As a writer it is a comforting delusion that if you write well, people will simply flock to you, and fame and fortune will eventually find you.
Reality is a little more brutal, especially since we are competing with over 150 million blogs plus the many hundreds of thousands of journalists around the world.
The simple truth, is that as writers we must market ourselves if we want to get our names – and our words – known by those who will read us, and those who will pay us.
This year, I have pushed myself to the limits in the ways I am brazenly marketing myself and my work as a writer.
These are some of the ways I have been marketing myself this year:
- Emailing businesses directly: in seeking advertisers for my new fundraising site (Fundraising Mums) I have been emailing companies directly and introducing myself. The primary purpose is to get my name out there, while also directly mentioning that I am offering advertising on the site.
- I printed postcards with all my blog details, making them relevant to both readers and advertisers, and am in the process of posting them out – the old fashioned way. So much correspondence comes through the inbox these days, my postcards are sure to be noticed simply because they are competing with a smaller amount of mail. There is a considerable cost associated with snail-mail these days, especially if you want to send hundreds of post-cards, but if you design your cards well and send them to the right people, it might be an effective use of your advertising budget.
- I also carry postcards with me and place them on community boards at local shopping centres. I always attach at least four or five (space allowing) as they are very visually effective when placed en masse, and it also means that people can take one home with them.
- Contact local and state newspapers – many newspapers have direct emails where you can send story ideas. If you think you could be a useful source on a particular topic, or might be seen as an ‘expert’ in the field, contact them and give them your details. They may not reply straight away, but if a story in the area comes up, there is a chance they will remember your name.
- Join Source Bottle – I receive daily emails from Source Bottle from other writers looking for sources and stories, and where I think I have something to contribute, I make contact. Even if it means I am a participant in someone else’s story (for example, I will be quoted in the January 2016 edition of the Coles Mother and Baby magazine about something completely unrelated to blogging or fundraising) it is still a way to get your name out there.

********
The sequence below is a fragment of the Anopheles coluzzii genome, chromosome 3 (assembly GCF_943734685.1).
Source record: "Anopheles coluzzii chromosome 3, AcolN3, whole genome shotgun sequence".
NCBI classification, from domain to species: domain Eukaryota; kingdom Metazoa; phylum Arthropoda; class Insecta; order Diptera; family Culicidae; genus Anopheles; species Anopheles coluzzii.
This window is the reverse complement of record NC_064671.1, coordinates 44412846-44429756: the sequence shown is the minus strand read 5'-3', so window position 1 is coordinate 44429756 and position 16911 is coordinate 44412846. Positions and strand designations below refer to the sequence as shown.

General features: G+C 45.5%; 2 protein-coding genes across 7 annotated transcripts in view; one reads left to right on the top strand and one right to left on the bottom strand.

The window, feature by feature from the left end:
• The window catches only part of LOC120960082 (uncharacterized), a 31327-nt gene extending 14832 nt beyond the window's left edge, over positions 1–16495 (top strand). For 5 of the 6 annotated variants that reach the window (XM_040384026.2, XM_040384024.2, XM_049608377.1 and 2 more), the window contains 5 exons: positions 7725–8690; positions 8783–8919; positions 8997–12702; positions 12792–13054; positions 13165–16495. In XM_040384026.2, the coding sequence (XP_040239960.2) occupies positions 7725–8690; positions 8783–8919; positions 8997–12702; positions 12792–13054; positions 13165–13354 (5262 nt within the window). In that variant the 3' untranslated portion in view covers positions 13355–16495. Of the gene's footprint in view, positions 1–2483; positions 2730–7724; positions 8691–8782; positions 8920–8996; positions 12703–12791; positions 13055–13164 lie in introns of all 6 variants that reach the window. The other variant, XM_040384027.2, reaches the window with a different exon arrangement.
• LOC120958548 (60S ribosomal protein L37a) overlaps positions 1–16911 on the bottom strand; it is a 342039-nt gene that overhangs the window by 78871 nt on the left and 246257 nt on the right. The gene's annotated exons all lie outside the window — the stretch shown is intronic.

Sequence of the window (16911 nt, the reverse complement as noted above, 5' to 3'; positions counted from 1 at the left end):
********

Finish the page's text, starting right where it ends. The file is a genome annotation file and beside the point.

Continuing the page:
- Creating links with other people on Facebook: using my Fundraising Mums page I have ‘liked’ other businesses and people who are either in the same field as me, or are possible customers and readers. I have also made sure I am following media outlets and big-name bloggers so if they post something about fundraising or ask a question I can answer, I will be ready to respond quickly. Don’t limit yourself to what you naturally see as your own community. Look for business groups, local groups, women’s groups (if applicable) and other communities who might benefit from your work, as well as groups who see as potential customers/readers/sources. Think outside the box.
- For Fundraising Mums I have been writing articles about businesses and products I think are interesting and unusual. Sometimes I contact the business in advance, sometimes not. Either way, I have realised that I shouldn’t be backward in sending them an email with the article link and asking them to share it on their social media. I have also been doing this for reviews I have written on WeekendNotes – considering the time I take to write articles, it isn’t much more to send off a quick email alerting them to the fact it exists. Some businesses have put my articles and reviews directly on their website others mention them on their Facebook pages.
- I have been experimenting with paid advertising on Facebook – always with a pre-set budget of around $15-20. I have found that I have gotten the best response for articles/adverts which advertise the site generally, rather than promote a particular article or post.
- In my email signature (for my personal and business-related email addresses) I have links to all of my blogs. I even mention that I have a book available for sale on Amazon.
- My next plan is to update my CV and send letters of introduction to all the local and national publications I would like to write for.
What are some of the ways you market your work as a writer?
2 thoughts on “How to Market Yourself as a Writer”
Far out! You’ve been incredibly busy—well done! I hope it pays off, literally!
Me too, thanks Louise.